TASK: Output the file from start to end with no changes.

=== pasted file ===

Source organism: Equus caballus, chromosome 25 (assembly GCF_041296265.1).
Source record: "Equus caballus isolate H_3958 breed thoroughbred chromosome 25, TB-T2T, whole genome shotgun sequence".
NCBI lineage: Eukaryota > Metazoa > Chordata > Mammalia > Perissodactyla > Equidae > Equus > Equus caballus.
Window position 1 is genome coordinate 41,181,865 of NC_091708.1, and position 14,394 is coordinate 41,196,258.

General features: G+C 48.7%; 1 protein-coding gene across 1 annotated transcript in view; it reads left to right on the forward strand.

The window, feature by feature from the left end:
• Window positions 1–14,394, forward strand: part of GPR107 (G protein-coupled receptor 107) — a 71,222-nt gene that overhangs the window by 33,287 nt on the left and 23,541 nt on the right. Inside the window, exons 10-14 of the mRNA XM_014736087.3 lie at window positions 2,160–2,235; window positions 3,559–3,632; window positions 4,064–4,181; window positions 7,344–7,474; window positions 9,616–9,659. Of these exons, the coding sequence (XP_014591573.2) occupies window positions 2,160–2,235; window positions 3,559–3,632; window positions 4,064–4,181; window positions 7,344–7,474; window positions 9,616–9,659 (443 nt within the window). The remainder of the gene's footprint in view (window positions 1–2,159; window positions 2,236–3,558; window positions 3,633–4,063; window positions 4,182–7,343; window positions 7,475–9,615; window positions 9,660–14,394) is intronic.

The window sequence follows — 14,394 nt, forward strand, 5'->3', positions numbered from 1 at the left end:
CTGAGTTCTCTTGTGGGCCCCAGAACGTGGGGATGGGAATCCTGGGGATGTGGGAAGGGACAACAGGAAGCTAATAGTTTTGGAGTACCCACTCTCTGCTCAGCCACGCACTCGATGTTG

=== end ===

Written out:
Source organism: Equus caballus, chromosome 25 (assembly GCF_041296265.1).
Source record: "Equus caballus isolate H_3958 breed thoroughbred chromosome 25, TB-T2T, whole genome shotgun sequence".
NCBI lineage: Eukaryota > Metazoa > Chordata > Mammalia > Perissodactyla > Equidae > Equus > Equus caballus.
Window position 1 is genome coordinate 41,181,865 of NC_091708.1, and position 14,394 is coordinate 41,196,258.

General features: G+C 48.7%; 1 protein-coding gene across 1 annotated transcript in view; it reads left to right on the forward strand.

The window, feature by feature from the left end:
• Window positions 1–14,394, forward strand: part of GPR107 (G protein-coupled receptor 107) — a 71,222-nt gene that overhangs the window by 33,287 nt on the left and 23,541 nt on the right. Inside the window, exons 10-14 of the mRNA XM_014736087.3 lie at window positions 2,160–2,235; window positions 3,559–3,632; window positions 4,064–4,181; window positions 7,344–7,474; window positions 9,616–9,659. Of these exons, the coding sequence (XP_014591573.2) occupies window positions 2,160–2,235; window positions 3,559–3,632; window positions 4,064–4,181; window positions 7,344–7,474; window positions 9,616–9,659 (443 nt within the window). The remainder of the gene's footprint in view (window positions 1–2,159; window positions 2,236–3,558; window positions 3,633–4,063; window positions 4,182–7,343; window positions 7,475–9,615; window positions 9,660–14,394) is intronic.

The window sequence follows — 14,394 nt, forward strand, 5'->3', positions numbered from 1 at the left end:
CTGAGTTCTCTTGTGGGCCCCAGAACGTGGGGATGGGAATCCTGGGGATGTGGGAAGGGACAACAGGAAGCTAATAGTTTTGGAGTACCCACTCTCTGCTCAGCCACGCACTCGATGTTG